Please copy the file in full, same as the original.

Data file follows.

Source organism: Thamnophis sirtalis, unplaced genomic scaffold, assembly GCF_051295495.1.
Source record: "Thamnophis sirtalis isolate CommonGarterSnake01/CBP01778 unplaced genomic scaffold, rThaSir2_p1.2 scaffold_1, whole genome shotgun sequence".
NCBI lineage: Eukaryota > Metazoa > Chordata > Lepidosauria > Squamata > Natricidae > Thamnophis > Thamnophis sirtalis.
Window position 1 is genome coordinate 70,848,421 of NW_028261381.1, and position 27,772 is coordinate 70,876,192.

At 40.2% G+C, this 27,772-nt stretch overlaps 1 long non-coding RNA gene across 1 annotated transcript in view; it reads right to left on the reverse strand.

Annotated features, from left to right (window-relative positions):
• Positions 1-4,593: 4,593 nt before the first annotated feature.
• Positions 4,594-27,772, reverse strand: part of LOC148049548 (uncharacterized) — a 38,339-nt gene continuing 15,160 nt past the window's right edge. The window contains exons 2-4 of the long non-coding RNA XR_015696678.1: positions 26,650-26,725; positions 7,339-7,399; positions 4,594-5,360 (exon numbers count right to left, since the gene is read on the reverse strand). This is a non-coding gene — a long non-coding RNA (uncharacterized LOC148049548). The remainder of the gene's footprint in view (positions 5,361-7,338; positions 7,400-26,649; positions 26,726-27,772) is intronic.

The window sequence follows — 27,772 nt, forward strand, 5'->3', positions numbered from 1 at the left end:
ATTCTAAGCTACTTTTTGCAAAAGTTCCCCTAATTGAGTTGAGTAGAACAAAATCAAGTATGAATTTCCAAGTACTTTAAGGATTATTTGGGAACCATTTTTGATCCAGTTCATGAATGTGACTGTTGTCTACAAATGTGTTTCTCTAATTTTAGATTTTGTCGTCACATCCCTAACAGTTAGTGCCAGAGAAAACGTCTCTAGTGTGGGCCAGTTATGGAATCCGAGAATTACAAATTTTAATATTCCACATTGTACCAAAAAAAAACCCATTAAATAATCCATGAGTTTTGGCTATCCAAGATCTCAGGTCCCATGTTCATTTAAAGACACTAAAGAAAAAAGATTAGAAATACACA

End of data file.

Source organism: Thamnophis sirtalis, unplaced genomic scaffold, assembly GCF_051295495.1.
Source record: "Thamnophis sirtalis isolate CommonGarterSnake01/CBP01778 unplaced genomic scaffold, rThaSir2_p1.2 scaffold_1, whole genome shotgun sequence".
NCBI lineage: Eukaryota > Metazoa > Chordata > Lepidosauria > Squamata > Natricidae > Thamnophis > Thamnophis sirtalis.
Window position 1 is genome coordinate 70,848,421 of NW_028261381.1, and position 27,772 is coordinate 70,876,192.

At 40.2% G+C, this 27,772-nt stretch overlaps 1 long non-coding RNA gene across 1 annotated transcript in view; it reads right to left on the reverse strand.

Annotated features, from left to right (window-relative positions):
• Positions 1-4,593: 4,593 nt before the first annotated feature.
• Positions 4,594-27,772, reverse strand: part of LOC148049548 (uncharacterized) — a 38,339-nt gene continuing 15,160 nt past the window's right edge. The window contains exons 2-4 of the long non-coding RNA XR_015696678.1: positions 26,650-26,725; positions 7,339-7,399; positions 4,594-5,360 (exon numbers count right to left, since the gene is read on the reverse strand). This is a non-coding gene — a long non-coding RNA (uncharacterized LOC148049548). The remainder of the gene's footprint in view (positions 5,361-7,338; positions 7,400-26,649; positions 26,726-27,772) is intronic.

The window sequence follows — 27,772 nt, forward strand, 5'->3', positions numbered from 1 at the left end:
ATTCTAAGCTACTTTTTGCAAAAGTTCCCCTAATTGAGTTGAGTAGAACAAAATCAAGTATGAATTTCCAAGTACTTTAAGGATTATTTGGGAACCATTTTTGATCCAGTTCATGAATGTGACTGTTGTCTACAAATGTGTTTCTCTAATTTTAGATTTTGTCGTCACATCCCTAACAGTTAGTGCCAGAGAAAACGTCTCTAGTGTGGGCCAGTTATGGAATCCGAGAATTACAAATTTTAATATTCCACATTGTACCAAAAAAAAACCCATTAAATAATCCATGAGTTTTGGCTATCCAAGATCTCAGGTCCCATGTTCATTTAAAGACACTAAAGAAAAAAGATTAGAAATACACA